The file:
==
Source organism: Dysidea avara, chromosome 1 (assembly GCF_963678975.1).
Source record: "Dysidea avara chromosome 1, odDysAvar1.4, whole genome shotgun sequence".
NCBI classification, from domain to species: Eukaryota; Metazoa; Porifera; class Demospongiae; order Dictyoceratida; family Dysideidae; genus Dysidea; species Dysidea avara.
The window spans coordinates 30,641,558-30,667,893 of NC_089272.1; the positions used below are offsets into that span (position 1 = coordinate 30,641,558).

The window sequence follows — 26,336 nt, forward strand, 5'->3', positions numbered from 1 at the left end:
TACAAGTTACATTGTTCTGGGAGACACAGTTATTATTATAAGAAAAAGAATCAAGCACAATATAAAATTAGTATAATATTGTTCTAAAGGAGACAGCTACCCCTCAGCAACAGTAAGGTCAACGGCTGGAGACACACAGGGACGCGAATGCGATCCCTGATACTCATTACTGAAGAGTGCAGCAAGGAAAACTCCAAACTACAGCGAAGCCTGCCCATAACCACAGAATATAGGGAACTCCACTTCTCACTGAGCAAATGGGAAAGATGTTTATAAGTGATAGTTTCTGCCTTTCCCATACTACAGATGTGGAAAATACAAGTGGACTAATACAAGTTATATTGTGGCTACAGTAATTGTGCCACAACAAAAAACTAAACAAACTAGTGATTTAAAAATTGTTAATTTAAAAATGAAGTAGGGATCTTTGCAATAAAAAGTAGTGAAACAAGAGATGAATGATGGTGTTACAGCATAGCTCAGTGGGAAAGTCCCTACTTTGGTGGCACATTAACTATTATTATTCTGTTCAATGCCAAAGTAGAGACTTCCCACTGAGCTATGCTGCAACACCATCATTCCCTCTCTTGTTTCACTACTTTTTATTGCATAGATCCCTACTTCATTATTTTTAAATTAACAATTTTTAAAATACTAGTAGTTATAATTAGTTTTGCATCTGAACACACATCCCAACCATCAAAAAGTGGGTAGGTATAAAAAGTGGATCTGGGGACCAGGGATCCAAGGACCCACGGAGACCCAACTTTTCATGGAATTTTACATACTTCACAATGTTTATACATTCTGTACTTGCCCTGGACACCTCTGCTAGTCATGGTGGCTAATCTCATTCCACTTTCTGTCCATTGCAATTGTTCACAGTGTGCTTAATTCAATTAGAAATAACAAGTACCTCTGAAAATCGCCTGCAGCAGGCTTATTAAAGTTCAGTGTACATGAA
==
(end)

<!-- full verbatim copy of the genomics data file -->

Source organism: Dysidea avara, chromosome 1 (assembly GCF_963678975.1).
Source record: "Dysidea avara chromosome 1, odDysAvar1.4, whole genome shotgun sequence".
NCBI classification, from domain to species: Eukaryota; Metazoa; Porifera; class Demospongiae; order Dictyoceratida; family Dysideidae; genus Dysidea; species Dysidea avara.
The window spans coordinates 30,641,558-30,667,893 of NC_089272.1; the positions used below are offsets into that span (position 1 = coordinate 30,641,558).

The window sequence follows — 26,336 nt, forward strand, 5'->3', positions numbered from 1 at the left end:
TACAAGTTACATTGTTCTGGGAGACACAGTTATTATTATAAGAAAAAGAATCAAGCACAATATAAAATTAGTATAATATTGTTCTAAAGGAGACAGCTACCCCTCAGCAACAGTAAGGTCAACGGCTGGAGACACACAGGGACGCGAATGCGATCCCTGATACTCATTACTGAAGAGTGCAGCAAGGAAAACTCCAAACTACAGCGAAGCCTGCCCATAACCACAGAATATAGGGAACTCCACTTCTCACTGAGCAAATGGGAAAGATGTTTATAAGTGATAGTTTCTGCCTTTCCCATACTACAGATGTGGAAAATACAAGTGGACTAATACAAGTTATATTGTGGCTACAGTAATTGTGCCACAACAAAAAACTAAACAAACTAGTGATTTAAAAATTGTTAATTTAAAAATGAAGTAGGGATCTTTGCAATAAAAAGTAGTGAAACAAGAGATGAATGATGGTGTTACAGCATAGCTCAGTGGGAAAGTCCCTACTTTGGTGGCACATTAACTATTATTATTCTGTTCAATGCCAAAGTAGAGACTTCCCACTGAGCTATGCTGCAACACCATCATTCCCTCTCTTGTTTCACTACTTTTTATTGCATAGATCCCTACTTCATTATTTTTAAATTAACAATTTTTAAAATACTAGTAGTTATAATTAGTTTTGCATCTGAACACACATCCCAACCATCAAAAAGTGGGTAGGTATAAAAAGTGGATCTGGGGACCAGGGATCCAAGGACCCACGGAGACCCAACTTTTCATGGAATTTTACATACTTCACAATGTTTATACATTCTGTACTTGCCCTGGACACCTCTGCTAGTCATGGTGGCTAATCTCATTCCACTTTCTGTCCATTGCAATTGTTCACAGTGTGCTTAATTCAATTAGAAATAACAAGTACCTCTGAAAATCGCCTGCAGCAGGCTTATTAAAGTTCAGTGTACATGAA